"We realise that we're not going to have aviation in the ETS by the end of the Presidency, but we would like the process to start," he told ENDS. "We want the Commission and Member States to think about incorporating it from 2008" - the start of the second phase of the scheme.
This is significantly earlier than expected and puts the Presidency on a collision course with the European Commission. Environment Commissioner Stavros Dimas announced in June that he does not think that it will be possible to include aviation in the ETS before 2012 (see pp 41-42 ).
He explained that the administrative work involved in bringing aviation under the scheme meant that 2008 would be difficult to achieve. He also pointed out that companies needed plenty of notice to plan for changes to the ETS and that the rule and design changes required for the rapid introduction of a new sector like aviation could significantly distort the market.
The Presidency spokesman responded: "It might not fall neatly into phase 1 or 2. While it may not be bureaucratically neat, it is so important we have to act." He suggested that aviation could be admitted to the scheme between phase 2 and phase 3.
The UK also plans to use the Presidency to raise awareness of climate change.
Securing a political agreement on REACH at the December meeting of the Competitiveness Council has emerged as a priority. As a powerful Member State with a large chemicals sector, the UK is well placed to broker a political compromise on the Regulation.
The signs are that the UK will have an uphill struggle. Successive Presidencies have ignored the process and the European Council has treated it as little more than a cosmetic exercise.
Even Catherine Day, director general of the Environment Directorate, is not optimistic: "The idea of integration is still very much alive, but the Cardiff process is not going anywhere," she said.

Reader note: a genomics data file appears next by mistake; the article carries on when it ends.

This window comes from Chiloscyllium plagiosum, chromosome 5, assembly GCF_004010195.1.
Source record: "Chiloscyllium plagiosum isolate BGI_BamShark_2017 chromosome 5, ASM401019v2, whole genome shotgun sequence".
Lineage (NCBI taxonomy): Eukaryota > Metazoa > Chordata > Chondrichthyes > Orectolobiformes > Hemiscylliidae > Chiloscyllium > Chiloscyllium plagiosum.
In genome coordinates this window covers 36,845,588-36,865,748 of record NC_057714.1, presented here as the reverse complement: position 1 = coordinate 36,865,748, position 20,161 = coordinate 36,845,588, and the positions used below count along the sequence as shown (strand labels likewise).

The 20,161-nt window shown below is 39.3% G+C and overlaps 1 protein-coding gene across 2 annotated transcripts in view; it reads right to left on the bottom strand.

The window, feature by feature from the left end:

Despite this, the UK will push the issue as it chairs the Councils. In particular, Environment Secretary Margaret Beckett will promote mainstreaming of environmental policies when she chairs the Agriculture Council at its informal meeting in September. She will highlight the relationship between agriculture and climate change in particular.
The air pollution thematic strategy is likely to be championed by the UK. Not only has the Environment Department (DEFRA) had a big input into the Clean Air for Europe programme, which has informed the development of the strategy, but it is also viewed as an easy win. There is general support for action to tackle pollution across the EU and it will be relatively simple to introduce.
The marine strategy, on the other hand, is likely to be more contentious and will stray into the realm of international agreements.
While the principles and accompanying declaration emphasise environmental protection as a key objective, economic concerns are more prominent. Issues such as the need for balanced economic growth, price stability, competitive markets and full employment are pushed to the fore.
The guidelines will be discussed at the ministerial meeting in June. But given the fall-out from the results of the Dutch and French referendums and the scuffle over the UK's budget rebate, it is unclear how much time they will spend on it.
Unlike the Commission's last proposal for a sustainable development strategy, this document is also being formally presented to the European Parliament for its consideration.